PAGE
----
For Immediate Release, November 4, 2013
|| John Buse, Center for Biological Diversity (323) 533-4416
Van Collinsworth, Preserve Wild Santee (619) 258-7929
Rick Halsey, California Chaparral Institute (760) 822-0029
Lawsuit Aims to Protect Wildlife, Reduce Fire Risk From San Diego Sprawl
SAN DIEGO, Calif.— Conservation groups filed a lawsuit today challenging the city of San Diego’s approval of a dense and sprawling subdivision on the city’s outskirts. The Castlerock project would build 430 homes on undeveloped land between the city of Santee, the Sycamore Canyon Landfill and Mission Trails Regional Park. It would destroy wetlands and streams, grade steep slopes, and subject new and existing residents to significantly higher fire risks. The lawsuit, filed by Preserve Wild Santee, the Center for Biological Diversity and the California Chaparral Institute, seeks to protect the site and adjoining areas from the environmentally damaging effects of the Castlerock development.
The lawsuit follows a 2006 federal court ruling that invalidated parts of San Diego’s “multiple species conservation program,” an ambitious plan allowing developers in southwestern San Diego County to harm endangered wildlife and plants in exchange for establishing habitat preserves.
“San Diego has had seven years to fix the broken parts of its conservation program, including its poor protection of vernal pools and insufficient funding,” said John Buse, senior attorney with the Center for Biological Diversity. “We need smarter planning and more protection for people and wildlife, not more mindless sprawl.”
Vernal pools are small seasonal wetlands that support animals and plants uniquely adapted to an environment that may dry up for months or years at a time, including the endangered San Diego fairy shrimp. San Diego has lost about 98 percent of its vernal pools, and the trend of inadequate protection of seasonal wetlands continues with the Castlerock project.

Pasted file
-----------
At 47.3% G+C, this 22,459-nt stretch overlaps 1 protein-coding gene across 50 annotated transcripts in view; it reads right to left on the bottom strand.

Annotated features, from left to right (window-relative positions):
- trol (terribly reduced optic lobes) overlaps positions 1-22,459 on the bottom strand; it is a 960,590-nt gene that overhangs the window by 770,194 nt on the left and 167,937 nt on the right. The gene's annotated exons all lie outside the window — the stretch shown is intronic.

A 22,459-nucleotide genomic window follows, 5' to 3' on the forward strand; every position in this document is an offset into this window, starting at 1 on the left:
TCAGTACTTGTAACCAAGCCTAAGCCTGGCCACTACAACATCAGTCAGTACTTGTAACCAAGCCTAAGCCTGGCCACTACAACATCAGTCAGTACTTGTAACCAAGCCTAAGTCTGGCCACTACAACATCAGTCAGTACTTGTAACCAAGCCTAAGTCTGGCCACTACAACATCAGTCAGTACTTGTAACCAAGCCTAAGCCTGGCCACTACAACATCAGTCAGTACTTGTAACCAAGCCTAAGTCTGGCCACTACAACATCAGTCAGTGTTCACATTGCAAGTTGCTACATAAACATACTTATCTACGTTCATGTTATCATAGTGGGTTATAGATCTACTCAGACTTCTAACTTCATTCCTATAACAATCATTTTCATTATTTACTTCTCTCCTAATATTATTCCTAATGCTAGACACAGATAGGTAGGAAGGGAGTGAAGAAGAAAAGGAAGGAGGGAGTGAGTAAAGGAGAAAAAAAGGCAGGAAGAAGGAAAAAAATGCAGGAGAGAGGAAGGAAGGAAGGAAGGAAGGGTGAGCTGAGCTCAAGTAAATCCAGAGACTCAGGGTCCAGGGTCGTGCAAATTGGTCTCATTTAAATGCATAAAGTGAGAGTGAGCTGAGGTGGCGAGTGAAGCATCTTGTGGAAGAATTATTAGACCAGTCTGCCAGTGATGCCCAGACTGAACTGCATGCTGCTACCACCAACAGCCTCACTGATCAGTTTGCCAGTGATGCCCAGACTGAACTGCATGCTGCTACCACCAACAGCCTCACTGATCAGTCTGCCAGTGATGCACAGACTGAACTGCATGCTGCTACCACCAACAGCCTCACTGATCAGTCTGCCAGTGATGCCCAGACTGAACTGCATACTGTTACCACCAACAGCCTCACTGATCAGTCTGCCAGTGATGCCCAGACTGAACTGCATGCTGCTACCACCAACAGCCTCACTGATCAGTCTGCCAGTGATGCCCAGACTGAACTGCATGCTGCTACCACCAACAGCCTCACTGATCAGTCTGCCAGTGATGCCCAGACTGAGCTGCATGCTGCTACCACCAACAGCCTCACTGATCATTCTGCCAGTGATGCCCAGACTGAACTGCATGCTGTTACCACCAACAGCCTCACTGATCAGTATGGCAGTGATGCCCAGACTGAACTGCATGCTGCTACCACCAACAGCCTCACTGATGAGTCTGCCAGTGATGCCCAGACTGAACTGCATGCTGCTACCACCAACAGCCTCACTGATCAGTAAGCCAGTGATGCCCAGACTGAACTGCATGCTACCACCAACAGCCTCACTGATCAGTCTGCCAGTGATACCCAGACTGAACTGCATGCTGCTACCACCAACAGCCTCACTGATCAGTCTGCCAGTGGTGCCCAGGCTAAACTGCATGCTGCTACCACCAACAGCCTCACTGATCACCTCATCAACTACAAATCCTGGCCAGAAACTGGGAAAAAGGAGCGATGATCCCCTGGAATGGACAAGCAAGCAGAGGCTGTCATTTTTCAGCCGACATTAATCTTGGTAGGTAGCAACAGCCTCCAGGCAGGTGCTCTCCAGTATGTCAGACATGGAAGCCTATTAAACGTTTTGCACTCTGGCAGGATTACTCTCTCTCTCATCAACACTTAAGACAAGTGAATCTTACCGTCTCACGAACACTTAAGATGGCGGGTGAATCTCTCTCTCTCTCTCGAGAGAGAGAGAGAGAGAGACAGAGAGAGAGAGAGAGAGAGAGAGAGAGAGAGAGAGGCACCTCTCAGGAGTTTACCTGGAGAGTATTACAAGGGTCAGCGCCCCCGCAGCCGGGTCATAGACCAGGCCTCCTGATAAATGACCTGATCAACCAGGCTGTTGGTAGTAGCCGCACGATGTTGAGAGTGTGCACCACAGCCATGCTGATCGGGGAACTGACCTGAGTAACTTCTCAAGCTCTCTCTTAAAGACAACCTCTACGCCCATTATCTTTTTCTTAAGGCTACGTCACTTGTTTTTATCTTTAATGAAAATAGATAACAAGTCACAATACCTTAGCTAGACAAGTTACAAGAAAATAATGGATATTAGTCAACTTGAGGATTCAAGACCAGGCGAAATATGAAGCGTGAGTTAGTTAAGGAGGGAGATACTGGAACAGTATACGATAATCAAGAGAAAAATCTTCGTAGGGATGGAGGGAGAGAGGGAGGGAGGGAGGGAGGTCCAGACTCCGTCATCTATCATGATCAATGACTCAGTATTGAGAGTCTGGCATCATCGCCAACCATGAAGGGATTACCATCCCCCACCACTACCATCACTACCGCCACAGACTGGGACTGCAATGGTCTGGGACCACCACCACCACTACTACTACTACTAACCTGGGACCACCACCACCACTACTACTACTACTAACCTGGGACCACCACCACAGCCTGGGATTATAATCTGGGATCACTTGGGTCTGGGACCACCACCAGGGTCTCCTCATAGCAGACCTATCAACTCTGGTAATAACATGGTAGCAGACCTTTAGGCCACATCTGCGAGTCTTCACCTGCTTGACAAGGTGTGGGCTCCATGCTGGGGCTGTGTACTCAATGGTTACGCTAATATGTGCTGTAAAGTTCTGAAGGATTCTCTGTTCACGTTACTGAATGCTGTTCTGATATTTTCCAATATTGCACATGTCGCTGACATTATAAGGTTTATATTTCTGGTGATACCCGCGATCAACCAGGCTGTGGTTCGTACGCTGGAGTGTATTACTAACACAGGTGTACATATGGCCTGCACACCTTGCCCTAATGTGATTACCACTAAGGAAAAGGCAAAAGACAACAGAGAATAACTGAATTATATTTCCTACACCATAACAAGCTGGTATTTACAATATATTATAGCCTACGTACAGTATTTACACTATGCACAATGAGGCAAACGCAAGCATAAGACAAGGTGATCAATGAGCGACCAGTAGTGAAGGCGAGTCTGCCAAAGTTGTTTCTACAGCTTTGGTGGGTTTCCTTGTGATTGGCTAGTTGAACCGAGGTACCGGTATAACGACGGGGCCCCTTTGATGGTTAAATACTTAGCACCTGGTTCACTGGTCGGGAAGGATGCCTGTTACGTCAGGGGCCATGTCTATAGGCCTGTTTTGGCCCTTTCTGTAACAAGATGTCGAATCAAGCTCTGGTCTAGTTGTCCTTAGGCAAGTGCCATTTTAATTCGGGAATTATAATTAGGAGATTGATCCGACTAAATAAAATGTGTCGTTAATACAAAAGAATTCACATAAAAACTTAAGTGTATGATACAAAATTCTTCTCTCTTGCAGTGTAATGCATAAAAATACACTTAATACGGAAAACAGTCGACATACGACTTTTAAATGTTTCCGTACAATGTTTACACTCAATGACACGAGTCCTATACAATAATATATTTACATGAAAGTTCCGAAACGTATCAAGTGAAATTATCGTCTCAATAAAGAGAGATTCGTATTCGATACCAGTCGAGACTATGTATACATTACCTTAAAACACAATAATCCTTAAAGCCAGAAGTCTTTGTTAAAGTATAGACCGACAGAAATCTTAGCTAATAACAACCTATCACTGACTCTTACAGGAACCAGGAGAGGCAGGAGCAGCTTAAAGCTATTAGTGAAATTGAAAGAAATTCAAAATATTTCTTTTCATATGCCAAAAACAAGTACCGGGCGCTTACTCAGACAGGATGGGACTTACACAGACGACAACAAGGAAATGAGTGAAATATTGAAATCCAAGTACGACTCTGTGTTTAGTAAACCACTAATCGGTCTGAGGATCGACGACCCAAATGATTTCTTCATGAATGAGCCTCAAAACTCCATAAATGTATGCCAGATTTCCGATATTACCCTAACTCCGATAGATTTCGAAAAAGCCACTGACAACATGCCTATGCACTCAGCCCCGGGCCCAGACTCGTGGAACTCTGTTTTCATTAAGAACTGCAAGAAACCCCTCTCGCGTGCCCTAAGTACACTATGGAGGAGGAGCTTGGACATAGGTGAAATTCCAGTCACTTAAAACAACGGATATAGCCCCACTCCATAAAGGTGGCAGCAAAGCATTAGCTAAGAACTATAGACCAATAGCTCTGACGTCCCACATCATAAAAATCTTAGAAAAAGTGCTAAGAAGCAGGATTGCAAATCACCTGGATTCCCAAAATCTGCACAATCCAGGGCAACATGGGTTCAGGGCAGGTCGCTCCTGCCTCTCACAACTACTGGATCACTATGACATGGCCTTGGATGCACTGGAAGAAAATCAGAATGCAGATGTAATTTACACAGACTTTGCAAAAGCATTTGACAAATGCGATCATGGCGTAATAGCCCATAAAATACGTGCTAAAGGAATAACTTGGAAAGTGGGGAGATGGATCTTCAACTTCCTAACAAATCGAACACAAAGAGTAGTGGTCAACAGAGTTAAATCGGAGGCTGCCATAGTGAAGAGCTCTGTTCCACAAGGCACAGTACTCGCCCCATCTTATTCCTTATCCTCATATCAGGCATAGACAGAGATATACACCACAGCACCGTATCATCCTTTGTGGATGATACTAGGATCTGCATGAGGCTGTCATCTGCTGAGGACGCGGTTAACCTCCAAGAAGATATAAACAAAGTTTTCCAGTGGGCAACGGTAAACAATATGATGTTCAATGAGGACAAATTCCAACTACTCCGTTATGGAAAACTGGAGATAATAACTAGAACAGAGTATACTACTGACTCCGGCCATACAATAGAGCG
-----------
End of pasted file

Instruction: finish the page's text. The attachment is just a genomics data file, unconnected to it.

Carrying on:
The project would place 430 new dwellings in a state-classified “very high fire hazard severity zone” while relying on the increasingly gridlocked Mast Boulevard for evacuation.
“Profit motives would site dense development in a very high fire risk area without adequate consideration of fire-vulnerable topography and the need for safe evacuation routes from Santa Ana wind-driven fires in site design,” said Van Collinsworth, Preserve Wild Santee's executive director. “Our lawsuit is intended to reduce the project’s risk to public safety and the environment.”
The project would grade steep slopes protected by San Diego’s Environmentally Sensitive Lands Ordinance, and fill portions of Quail Canyon Creek and wetlands occupied by San Diego fairy shrimp.
“Grading wetlands and steep slopes will not only degrade regionally valuable habitat and views, but will allow the placement of homes within a known fire corridor -- it should not be tolerated when law and policy prohibit it,” said Rick Halsey of the California Chaparral Institute.
The automobile-centric sprawl development located far from San Diego services also fails to reflect numerous smart growth policies in San Diego’s “City of Villages” general plan. San Diego anticipates that after the Castlerock project is built, it would become part of the city of Santee, but annexation will not alleviate the project’s increased burdens on existing municipal services.
The groups are represented by the Center for Biological Diversity and San Diego attorney Kevin Johnson.
The Center for Biological Diversity is a national, nonprofit conservation organization with more than 625,000 members and online activists dedicated to the protection of endangered species and wild places.